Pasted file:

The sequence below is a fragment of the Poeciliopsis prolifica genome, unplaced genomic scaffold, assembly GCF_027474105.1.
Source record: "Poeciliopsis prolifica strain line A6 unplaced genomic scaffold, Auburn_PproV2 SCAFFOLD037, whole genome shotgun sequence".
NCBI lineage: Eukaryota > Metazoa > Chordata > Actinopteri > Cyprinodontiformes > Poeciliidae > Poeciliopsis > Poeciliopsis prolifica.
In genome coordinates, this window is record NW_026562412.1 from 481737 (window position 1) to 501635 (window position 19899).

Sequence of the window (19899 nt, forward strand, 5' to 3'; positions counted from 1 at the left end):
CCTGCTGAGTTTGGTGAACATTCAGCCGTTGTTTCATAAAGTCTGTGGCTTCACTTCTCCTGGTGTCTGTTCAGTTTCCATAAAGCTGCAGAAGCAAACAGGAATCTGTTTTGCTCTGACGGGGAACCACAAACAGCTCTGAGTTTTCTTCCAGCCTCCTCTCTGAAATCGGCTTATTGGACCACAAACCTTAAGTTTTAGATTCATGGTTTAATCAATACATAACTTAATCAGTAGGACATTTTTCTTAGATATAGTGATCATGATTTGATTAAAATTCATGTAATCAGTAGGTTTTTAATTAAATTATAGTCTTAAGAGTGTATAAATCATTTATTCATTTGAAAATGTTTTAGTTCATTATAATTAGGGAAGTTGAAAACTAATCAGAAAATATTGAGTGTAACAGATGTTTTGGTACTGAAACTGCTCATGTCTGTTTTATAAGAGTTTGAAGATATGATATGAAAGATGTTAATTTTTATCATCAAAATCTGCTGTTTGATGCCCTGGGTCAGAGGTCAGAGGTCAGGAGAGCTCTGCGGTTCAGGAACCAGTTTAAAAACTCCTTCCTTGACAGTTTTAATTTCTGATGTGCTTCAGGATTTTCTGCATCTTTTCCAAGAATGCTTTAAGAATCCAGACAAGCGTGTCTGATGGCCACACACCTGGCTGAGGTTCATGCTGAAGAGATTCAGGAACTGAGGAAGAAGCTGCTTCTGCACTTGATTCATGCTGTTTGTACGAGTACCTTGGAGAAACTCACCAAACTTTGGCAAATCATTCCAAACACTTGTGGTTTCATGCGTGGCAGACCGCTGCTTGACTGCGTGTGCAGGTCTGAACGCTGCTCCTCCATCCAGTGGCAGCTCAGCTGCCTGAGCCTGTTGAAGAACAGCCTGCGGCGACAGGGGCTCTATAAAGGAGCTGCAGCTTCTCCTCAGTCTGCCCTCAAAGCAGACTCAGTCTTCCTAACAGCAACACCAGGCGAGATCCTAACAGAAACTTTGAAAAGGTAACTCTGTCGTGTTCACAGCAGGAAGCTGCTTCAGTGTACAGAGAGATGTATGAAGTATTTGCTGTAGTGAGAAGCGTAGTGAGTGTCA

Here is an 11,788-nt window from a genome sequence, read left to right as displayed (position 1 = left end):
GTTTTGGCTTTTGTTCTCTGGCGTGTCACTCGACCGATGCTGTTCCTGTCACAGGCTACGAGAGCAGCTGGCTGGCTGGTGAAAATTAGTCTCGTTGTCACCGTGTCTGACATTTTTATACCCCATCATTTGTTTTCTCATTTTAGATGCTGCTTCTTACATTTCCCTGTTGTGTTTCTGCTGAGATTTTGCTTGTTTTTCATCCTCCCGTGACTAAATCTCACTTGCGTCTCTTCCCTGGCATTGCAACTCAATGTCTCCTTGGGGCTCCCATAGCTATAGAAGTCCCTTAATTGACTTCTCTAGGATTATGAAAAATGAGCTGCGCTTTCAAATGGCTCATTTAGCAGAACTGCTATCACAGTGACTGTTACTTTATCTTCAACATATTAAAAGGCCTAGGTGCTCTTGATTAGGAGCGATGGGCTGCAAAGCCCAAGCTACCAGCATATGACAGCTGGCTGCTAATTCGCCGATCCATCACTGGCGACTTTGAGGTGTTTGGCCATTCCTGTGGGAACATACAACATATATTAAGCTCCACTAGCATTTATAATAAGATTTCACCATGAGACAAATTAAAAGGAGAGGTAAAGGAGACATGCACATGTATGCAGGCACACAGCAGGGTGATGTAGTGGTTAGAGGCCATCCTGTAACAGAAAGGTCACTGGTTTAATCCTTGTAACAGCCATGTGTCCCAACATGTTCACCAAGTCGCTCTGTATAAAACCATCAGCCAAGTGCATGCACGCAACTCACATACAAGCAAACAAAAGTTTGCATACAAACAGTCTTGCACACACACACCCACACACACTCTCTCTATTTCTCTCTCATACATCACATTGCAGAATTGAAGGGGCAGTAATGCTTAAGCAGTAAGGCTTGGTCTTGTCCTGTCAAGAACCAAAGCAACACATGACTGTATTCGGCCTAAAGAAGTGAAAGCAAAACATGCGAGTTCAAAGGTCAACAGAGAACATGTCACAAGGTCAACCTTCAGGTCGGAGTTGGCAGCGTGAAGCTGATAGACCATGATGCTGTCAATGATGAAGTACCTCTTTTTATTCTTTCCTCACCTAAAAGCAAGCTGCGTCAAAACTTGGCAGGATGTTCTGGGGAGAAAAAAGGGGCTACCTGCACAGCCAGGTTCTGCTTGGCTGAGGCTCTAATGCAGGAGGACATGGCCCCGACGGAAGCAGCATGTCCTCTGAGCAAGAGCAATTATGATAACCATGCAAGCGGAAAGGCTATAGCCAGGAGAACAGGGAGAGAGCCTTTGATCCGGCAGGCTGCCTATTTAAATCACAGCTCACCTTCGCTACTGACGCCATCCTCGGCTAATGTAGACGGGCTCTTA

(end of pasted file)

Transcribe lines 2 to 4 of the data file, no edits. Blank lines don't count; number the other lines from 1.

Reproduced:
Source record: "Poeciliopsis prolifica strain line A6 unplaced genomic scaffold, Auburn_PproV2 SCAFFOLD037, whole genome shotgun sequence".
NCBI lineage: Eukaryota > Metazoa > Chordata > Actinopteri > Cyprinodontiformes > Poeciliidae > Poeciliopsis > Poeciliopsis prolifica.
In genome coordinates, this window is record NW_026562412.1 from 481737 (window position 1) to 501635 (window position 19899).